McAfee bought well-known VPN service TunnelBear a few years back, so it's unfair to say that it's simply using another VPN's service branded as McAfee, though you won't see any mentions of TunnelBear in Total Protection.

Unfortunately, McAfee does still fall down on its VPN offering because it doesn't reliably unblock streaming services. McAfee says it's for security, not entertainment, so it's suited to those who only need the privacy side of a VPN. And for that, it offers unlimited data, a choice of 50 countries and - on Android - the ability to choose which apps use the VPN and which don't.

It's disappointing that there's no kill switch in any of its apps, so there's a risk your data and real IP address could be exposed if the VPN connection ever stops.

This is why McAfee doesn't place any higher on this list.

Read our full McAfee Total Protection review

How to choose a good VPN + antivirus bundle

If you’re going to get antivirus and VPN together, both need to perform well. But how do you choose the best one?

Here are some features to look out for:

  • Antivirus test results: Although no antivirus can guarantee 100% protection against all malware, some are more effective than others. Look for the most recent test results from independent test labs including SE Labs, AV-Test and AV-Comparatives.
  • Extra features: Look for extras such as password managers which store your logins and enter usernames and passwords automatically for websites, apps and wherever you need to log in.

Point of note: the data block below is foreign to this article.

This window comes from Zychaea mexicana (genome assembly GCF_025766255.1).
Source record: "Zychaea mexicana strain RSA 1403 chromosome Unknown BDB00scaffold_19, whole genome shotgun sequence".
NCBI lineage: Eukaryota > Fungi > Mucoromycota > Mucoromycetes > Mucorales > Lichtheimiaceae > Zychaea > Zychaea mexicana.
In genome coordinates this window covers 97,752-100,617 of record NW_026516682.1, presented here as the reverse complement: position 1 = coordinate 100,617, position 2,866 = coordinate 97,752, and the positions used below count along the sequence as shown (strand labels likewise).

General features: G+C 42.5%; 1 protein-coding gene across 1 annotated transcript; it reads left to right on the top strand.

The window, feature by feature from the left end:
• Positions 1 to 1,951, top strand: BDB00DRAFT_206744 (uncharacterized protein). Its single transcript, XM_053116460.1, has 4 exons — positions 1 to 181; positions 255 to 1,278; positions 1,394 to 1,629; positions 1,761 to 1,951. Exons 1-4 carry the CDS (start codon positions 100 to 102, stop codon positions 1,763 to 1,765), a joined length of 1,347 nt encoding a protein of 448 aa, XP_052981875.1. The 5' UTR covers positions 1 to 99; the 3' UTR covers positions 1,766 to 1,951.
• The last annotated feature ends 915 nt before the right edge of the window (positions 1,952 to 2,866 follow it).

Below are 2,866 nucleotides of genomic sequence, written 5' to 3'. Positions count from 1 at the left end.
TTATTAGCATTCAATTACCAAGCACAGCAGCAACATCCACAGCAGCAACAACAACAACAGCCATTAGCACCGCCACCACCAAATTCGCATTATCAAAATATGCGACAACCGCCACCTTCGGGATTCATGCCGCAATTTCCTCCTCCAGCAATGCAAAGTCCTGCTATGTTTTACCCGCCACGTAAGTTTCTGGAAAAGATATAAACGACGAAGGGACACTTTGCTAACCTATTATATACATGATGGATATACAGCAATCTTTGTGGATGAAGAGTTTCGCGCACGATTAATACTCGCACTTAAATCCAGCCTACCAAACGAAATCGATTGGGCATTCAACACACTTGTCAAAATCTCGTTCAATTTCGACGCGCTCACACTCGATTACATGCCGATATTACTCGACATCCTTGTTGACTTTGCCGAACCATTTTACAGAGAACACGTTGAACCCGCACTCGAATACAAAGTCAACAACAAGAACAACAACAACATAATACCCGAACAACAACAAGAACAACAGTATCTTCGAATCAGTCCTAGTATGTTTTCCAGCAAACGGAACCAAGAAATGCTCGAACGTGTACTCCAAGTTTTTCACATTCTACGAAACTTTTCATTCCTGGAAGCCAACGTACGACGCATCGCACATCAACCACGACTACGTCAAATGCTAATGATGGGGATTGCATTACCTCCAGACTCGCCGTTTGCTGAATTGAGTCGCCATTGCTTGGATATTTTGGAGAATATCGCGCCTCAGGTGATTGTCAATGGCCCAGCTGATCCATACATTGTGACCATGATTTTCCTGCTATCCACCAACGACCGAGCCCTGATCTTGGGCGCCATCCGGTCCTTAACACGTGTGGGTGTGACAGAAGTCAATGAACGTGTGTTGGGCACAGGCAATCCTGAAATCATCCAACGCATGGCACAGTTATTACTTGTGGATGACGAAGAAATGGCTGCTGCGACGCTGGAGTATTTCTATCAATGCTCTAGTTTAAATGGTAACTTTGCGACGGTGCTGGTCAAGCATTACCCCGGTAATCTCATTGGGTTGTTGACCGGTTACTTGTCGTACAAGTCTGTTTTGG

• VPN features: To get the best protection, look for features such as a kill switch and double VPN (which routes your connection through two servers instead of one). Avoid those with daily data limits.
  • No-logs policy: It’s crucial that any VPN service can be trusted with your data. Almost all claim not to ‘log’ any data, but look for third-party audits which confirm that the company does what it says.
  • Customer support: When you need help, it should be available 24/7 from knowledgeable agents.
  • Price: Make sure the service covers all the devices you need to protect, and look for discounts. These can save you money for one or more years, but watch out for renewal prices that are much, much higher.

If you’re wondering if you need both, you do. A VPN alone can’t protect your devices from malware and antivirus alone can’t protect your data and your identity online.